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Quantum Optics Paperback – September 28, 1997

ISBN-13: 978-0521435956 ISBN-10: 0521435951 Edition: 1st

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Editorial Reviews

Review

."..Quantum Optics is very impressive and arguably the best book available for the reader who wants to get the leading edges of the field in the least amount of time." Physics Today

Book Description

The field of quantum optics has witnessed significant theoretical and experimental developments in recent years. Assuming only a background of standard quantum mechanics and electromagnetic theory, this text provides an in-depth and wide-ranging introduction to the subject.
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Product Details

  • Paperback: 656 pages
  • Publisher: Cambridge University Press; 1 edition (September 28, 1997)
  • Language: English
  • ISBN-10: 0521435951
  • ISBN-13: 978-0521435956
  • Product Dimensions: 6.8 x 1.3 x 9.7 inches
  • Shipping Weight: 2.8 pounds (View shipping rates and policies)
  • Average Customer Review: 4.2 out of 5 stars  See all reviews (6 customer reviews)
  • Amazon Best Sellers Rank: #590,456 in Books (See Top 100 in Books)

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Most Helpful Customer Reviews

50 of 55 people found the following review helpful By Stephen K. Parrott on November 27, 2005
Format: Paperback Verified Purchase
I am a mathematician with extensive experience in electrodynamics and
quantum mechanics. I read this book to teach myself quantum optics.
Since I read it as a self-study text,
I will review it from that perspective.

I didn't find this to be a good pedagogical book.
It is the first quantum optics book that I read,
and I didn't get much out of it.
Thinking that perhaps the problem was inadequate background,
I then read from cover to cover Elementary Quantum Optics by Gerry and Knight.
Although there are some problems with the latter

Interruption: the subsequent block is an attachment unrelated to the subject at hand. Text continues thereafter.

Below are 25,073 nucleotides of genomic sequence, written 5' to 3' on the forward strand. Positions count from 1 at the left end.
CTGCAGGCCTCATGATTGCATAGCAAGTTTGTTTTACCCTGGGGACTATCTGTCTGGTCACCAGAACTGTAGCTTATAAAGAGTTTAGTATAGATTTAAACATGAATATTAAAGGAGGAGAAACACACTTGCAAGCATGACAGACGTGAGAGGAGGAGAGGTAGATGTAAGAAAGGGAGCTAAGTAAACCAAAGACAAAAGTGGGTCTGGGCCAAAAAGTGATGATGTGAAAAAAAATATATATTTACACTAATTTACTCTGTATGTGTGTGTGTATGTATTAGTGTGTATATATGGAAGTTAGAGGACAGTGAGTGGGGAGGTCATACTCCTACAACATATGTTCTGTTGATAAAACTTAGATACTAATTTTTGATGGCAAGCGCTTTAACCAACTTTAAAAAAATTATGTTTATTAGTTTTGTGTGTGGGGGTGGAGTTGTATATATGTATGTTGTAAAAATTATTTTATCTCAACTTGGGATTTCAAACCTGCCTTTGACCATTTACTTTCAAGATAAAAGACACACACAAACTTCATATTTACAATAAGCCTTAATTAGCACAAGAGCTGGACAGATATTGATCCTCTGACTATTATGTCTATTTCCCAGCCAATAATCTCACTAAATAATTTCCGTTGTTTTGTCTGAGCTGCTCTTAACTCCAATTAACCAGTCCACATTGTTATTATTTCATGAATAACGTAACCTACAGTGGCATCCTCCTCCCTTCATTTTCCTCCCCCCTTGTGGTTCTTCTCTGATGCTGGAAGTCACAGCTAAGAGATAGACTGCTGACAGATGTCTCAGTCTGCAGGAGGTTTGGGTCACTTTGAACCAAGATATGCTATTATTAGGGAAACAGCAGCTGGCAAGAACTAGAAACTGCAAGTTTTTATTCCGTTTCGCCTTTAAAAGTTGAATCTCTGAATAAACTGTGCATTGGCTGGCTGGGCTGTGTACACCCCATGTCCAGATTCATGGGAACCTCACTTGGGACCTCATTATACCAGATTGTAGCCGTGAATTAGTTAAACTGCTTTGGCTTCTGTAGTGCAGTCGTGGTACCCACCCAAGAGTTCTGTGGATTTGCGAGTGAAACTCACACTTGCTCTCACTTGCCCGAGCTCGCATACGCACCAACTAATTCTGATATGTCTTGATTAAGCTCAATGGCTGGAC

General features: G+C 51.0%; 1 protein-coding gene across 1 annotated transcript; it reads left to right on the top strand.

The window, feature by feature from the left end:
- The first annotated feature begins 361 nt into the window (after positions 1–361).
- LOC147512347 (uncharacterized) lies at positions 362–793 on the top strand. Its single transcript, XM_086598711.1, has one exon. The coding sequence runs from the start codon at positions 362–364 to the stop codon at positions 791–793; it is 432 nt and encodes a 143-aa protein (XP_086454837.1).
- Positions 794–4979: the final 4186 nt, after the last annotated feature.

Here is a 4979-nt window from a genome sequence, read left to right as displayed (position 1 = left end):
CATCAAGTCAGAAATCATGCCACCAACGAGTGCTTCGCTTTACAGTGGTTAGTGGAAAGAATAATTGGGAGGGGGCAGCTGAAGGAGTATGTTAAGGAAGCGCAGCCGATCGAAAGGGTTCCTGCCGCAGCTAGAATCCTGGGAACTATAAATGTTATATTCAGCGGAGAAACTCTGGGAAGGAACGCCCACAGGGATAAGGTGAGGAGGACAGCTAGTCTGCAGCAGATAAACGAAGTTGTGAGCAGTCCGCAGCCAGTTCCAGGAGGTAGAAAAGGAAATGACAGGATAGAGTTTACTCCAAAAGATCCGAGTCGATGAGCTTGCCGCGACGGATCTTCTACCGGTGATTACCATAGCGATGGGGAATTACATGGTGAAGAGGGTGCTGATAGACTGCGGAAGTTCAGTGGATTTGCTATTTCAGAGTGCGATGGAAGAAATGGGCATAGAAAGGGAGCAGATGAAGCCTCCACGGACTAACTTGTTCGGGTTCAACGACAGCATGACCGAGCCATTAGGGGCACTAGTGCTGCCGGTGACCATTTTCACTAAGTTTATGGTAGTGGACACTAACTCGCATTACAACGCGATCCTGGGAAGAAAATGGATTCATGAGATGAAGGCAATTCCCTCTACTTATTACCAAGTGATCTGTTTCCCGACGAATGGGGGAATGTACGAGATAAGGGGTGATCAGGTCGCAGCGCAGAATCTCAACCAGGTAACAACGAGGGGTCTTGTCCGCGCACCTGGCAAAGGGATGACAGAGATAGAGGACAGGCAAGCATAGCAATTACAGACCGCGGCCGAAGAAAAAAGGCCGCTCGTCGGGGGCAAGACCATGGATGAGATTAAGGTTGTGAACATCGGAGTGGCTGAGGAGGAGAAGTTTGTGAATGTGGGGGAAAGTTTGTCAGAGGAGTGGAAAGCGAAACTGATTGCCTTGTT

which are addressed in a separate review,
it did make more sense.

With Gerry/Knight under my belt,
I returned to reread Scully/Zubairy.
It didn't make much more sense the second time than the first.

The presentation of Scully/Zubairy is often sloppy
and too diffuse. Like too many physics texts, it
doesn't always carefully define all its symbols, and
it frequently sneaks in important assumptions
without explicit mention.
It demands a lot of guesswork from the reader.

For example, Chapter 1 tells us that

"as we will discuss in [Chapter 4],
the probability of exciting an atom ...
is governed by [formula (1.5.12)]".

This is a crucial formula, one of the most important in the book.
If the reader turns ahead to Chapter 4,
he does reassuringly find it in equation (4.2.4).
The impression given is that it has somehow been derived
in the intervening 100-odd pages.
But it hasn't,
so far as I have been able to discover.

Is this crucial formula
a new assumption of quantum optics,
or does it somehow follow from
established quantum-mechanical principles?
Read more ›
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13 of 15 people found the following review helpful By Hui Fang on February 19, 2006
Format: Paperback
Compared to Wolf and Mandel's tome "Optical Coherence and Quantum Optics", this book gives the reader a lighter job on math without him reading over 100 pages on probability theory and fourier transform. However, this book has two major drawbacks:

1. The author keeps refering to later chapters on some important concept. When I read the first two chapters, I have many undefined concept and unanswered questions, whose answer may be put in chapter 16! For those who are already familiar with this field, it may not be a problem. But a rookie may want a lucid and detailed introduction in the beginning.

2. Some calculation should be elaborated because the result is far from obvious.
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1 of 1 people found the following review helpful By Ulfilas on February 4, 2012
Format: Paperback
There are three topics that I found of particular interest in this book.

The first such topic was that of squeezed states in chapter 2. This topic is addressed with the help of the propagator for the quantum harmonic oscillator. The authors do not derive the propagator in this book, but suggest that it might be found in a quantum mechanics textbook. I should note that this propagator was not found in the QM textbooks that I own, but I was able to find its derivation online in the notes for the first semester of QM course given at University of Illinois (Physics 480--a course designation that has not changed in 40 years!) taught by Klaus Schulten. This derivation is found on pp.81-83 in chapter 4 of his notes.

Also of interest to me is chapter 16, which deals with squeezing via non-linear optical processes, and chapter 18 which discusses the EPR process, hidden variables, and Bell's theorem.
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